On September 30, 2019 I boarded a JAL flight for Japan, arriving in Tokyo on October 1st. It was the final step in a thoughtful plan. The decision to leave America for Japan was a deeply personal decision reflecting what I believed was best for Keiko and myself as I faced the autumn of my years.
One year later, I want to share in a series of posts some personal reflections about leaving America and a new life adventure in Japan.
Part 1: Missing America? ––
“Do you miss America?” A question I have been most asked in Japan and in e-mails from family and friends around the world. It is a difficult question to answer and the opening Jung quote speaks to the complexity of my feelings that underlie the answer.
On a deeply personal level, I do miss my immediate family. However, since life circumstances and living in Maine had already created a degree of separation and self-isolation from my family, the distance of 6500 miles may have strengthened those inter-personal relationships.
I realized that in today’s Facebook-reality culture, the term “Friend” has lost meaning. I really don’t have many friends; I have thousands of acquaintances; but few friends.
There is a marked difference between acquaintances and friends. Most people really don’t become friends. They become acquaintances, people we meet, enjoy, and can easily leave behind. I say this because in a friendship you get to know the spirit of another person and friendship grows deep roots.
Over 76 years most of my “friendships” were or have simply evolved into acquaintances. I know those that are true friends because it doesn’t matter what the physical distance or how much time goes by, we still connect like we just had spoke yesterday.
When in 2003 Keiko and I arrived in Maine from Tokyo we knew not a single person. Being “from away” in a place with no roots or history, we developed a network of friends –– a close-knit group brought together by our Japanese wives, neighbors on Crystal Lake who adopted Keiko and I like family, colleagues and students at the University of Maine who respected me as a teacher, and many professional associates, particularly from the entrepreneurial community, who valued my contribution to their enterprise activities. I treasure the memories that made for a wonderful life in Maine, a place where I arrived as a total stranger at a difficult time in my life.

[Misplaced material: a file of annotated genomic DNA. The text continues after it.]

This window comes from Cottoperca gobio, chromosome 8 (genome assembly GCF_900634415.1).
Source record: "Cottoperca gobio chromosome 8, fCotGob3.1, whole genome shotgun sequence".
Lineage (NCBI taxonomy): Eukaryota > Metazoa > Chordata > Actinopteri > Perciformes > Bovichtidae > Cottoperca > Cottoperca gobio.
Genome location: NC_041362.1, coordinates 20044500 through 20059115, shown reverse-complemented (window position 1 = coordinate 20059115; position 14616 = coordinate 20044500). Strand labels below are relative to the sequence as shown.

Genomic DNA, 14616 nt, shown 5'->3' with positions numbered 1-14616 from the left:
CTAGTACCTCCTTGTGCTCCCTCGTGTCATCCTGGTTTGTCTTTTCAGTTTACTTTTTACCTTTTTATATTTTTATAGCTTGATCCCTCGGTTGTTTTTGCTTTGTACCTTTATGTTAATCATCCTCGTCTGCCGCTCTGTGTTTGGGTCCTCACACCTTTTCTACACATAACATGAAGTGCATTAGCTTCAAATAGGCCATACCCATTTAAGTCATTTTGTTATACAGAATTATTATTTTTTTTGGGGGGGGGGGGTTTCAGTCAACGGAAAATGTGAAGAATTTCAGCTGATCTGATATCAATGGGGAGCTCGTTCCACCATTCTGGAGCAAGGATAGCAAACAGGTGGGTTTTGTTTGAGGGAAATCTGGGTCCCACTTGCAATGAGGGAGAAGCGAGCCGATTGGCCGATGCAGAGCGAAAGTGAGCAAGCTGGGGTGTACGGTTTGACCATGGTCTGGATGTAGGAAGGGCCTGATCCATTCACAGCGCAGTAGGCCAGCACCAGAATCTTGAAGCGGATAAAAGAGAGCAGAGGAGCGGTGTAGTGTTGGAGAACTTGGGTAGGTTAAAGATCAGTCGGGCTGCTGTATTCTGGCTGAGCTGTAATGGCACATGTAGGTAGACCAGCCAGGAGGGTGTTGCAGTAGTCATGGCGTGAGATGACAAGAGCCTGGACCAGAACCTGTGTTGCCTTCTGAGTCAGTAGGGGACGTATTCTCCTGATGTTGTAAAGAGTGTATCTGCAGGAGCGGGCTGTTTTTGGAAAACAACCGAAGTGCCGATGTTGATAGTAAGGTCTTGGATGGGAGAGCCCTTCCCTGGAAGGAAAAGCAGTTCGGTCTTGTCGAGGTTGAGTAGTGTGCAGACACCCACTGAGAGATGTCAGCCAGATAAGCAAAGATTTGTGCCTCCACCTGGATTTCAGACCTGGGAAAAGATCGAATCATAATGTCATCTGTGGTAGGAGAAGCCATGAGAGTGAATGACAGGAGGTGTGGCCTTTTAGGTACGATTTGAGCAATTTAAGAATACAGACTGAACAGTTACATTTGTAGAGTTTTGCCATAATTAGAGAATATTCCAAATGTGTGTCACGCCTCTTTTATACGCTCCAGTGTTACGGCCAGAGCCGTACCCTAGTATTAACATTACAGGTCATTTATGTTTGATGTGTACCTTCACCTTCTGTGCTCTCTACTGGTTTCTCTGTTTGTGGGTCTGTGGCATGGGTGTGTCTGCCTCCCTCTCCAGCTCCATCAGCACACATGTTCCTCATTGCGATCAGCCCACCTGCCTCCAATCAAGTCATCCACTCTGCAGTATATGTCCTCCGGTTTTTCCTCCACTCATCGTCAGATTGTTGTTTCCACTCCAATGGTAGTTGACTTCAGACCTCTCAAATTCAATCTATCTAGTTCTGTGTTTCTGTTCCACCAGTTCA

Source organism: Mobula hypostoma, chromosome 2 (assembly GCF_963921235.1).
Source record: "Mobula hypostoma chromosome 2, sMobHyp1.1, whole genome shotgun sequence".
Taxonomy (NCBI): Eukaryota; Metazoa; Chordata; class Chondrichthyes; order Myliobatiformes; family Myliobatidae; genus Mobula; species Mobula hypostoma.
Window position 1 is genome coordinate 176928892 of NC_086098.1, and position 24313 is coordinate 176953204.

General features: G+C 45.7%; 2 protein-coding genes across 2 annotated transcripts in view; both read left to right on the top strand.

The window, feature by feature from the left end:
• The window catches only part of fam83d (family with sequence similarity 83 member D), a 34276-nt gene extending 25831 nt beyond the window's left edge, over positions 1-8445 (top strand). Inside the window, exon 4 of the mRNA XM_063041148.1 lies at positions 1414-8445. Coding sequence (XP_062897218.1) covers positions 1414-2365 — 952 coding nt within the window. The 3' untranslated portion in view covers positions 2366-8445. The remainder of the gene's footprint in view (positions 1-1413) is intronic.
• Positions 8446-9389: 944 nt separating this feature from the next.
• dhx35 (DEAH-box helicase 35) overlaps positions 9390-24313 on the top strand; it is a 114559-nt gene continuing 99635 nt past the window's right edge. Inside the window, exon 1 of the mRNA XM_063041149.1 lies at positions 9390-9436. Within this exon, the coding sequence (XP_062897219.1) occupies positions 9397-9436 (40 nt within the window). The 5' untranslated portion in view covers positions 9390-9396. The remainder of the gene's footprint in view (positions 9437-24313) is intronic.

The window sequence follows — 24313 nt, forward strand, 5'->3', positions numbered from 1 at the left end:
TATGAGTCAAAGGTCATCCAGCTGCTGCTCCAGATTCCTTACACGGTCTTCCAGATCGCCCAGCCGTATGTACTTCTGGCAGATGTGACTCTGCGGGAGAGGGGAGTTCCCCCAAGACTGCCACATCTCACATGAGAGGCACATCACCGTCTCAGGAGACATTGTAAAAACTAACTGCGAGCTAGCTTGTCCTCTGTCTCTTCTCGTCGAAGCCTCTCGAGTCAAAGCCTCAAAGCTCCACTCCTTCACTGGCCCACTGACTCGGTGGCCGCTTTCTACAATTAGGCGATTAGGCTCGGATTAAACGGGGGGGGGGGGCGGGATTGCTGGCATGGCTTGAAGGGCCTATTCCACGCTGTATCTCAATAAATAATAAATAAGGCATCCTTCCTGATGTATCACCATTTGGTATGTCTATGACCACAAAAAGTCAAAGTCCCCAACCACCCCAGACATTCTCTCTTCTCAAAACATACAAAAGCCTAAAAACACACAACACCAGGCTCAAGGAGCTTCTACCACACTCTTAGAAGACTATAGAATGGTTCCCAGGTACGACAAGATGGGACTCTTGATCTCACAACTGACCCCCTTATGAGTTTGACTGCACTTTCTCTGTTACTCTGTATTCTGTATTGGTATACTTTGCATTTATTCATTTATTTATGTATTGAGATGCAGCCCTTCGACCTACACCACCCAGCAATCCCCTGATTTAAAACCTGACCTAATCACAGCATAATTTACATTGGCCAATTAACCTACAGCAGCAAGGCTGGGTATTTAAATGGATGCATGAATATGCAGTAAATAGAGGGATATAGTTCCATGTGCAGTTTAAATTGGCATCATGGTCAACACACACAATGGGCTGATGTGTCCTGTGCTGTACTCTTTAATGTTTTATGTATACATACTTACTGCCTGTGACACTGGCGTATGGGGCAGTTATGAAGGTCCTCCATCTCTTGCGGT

Beyond family and friends, on a less emotional level there is a small list of some things I do miss:
- Resting on Crystal Lake listening to the haunting cry of the loons;
- the ability to grill anytime;
- and White Castle hamburgers!
While there are times I miss FaceBook as a means of staying in touch with distant family and friends, I do not regret abandoning the social media platform as a communication method.
Along with the constant distraction of advertisements and unsolicited “news” that diminished the benefit and enjoyment of the contact with friends, I was outraged by the way the platform was being used to undermine democracy, human rights, privacy and public health. Zuckerberg’s failure to prevent bad actors exploiting Facebook and leveraging user trust to spread disinformation and hate speech, to suppress voting and to polarize citizens has confirmed my decision.
I now regularly hear from my family and occasionally from some friends through e-mail, FaceTime or Zoom video calls, or sharing comments on my blog. PaulMyer.com is my little corner of the world.
In the one year since I left so much has happened in the United States. Beyond the unrelenting human devastation of the Covid-19 pandemic, I am shocked by the social, political and economic chaos that dominates the news. I can’t imagine what it is like to be living in America today.
Although I try not to be cynical, with political fear driving developments, even IF Biden wins and can assume the Presidency, it may take years for anything like normality (whatever that is in a post-pandemic world) to return.
On the global stage, American influence as a force for world peace and progress is now openly questioned by international observers and analysts who interpret current events as a sign of further American decline leading to the diminishing geopolitical, military, financial, and economic power of the United States.
So, do I miss living in America? The simple answer is no. I am grateful that I am not forced to face the distrust and divisiveness my family and friends must deal with in America today. In these extraordinary, sad and tragic days, I am safe, healthy and happy in my adopted homeland.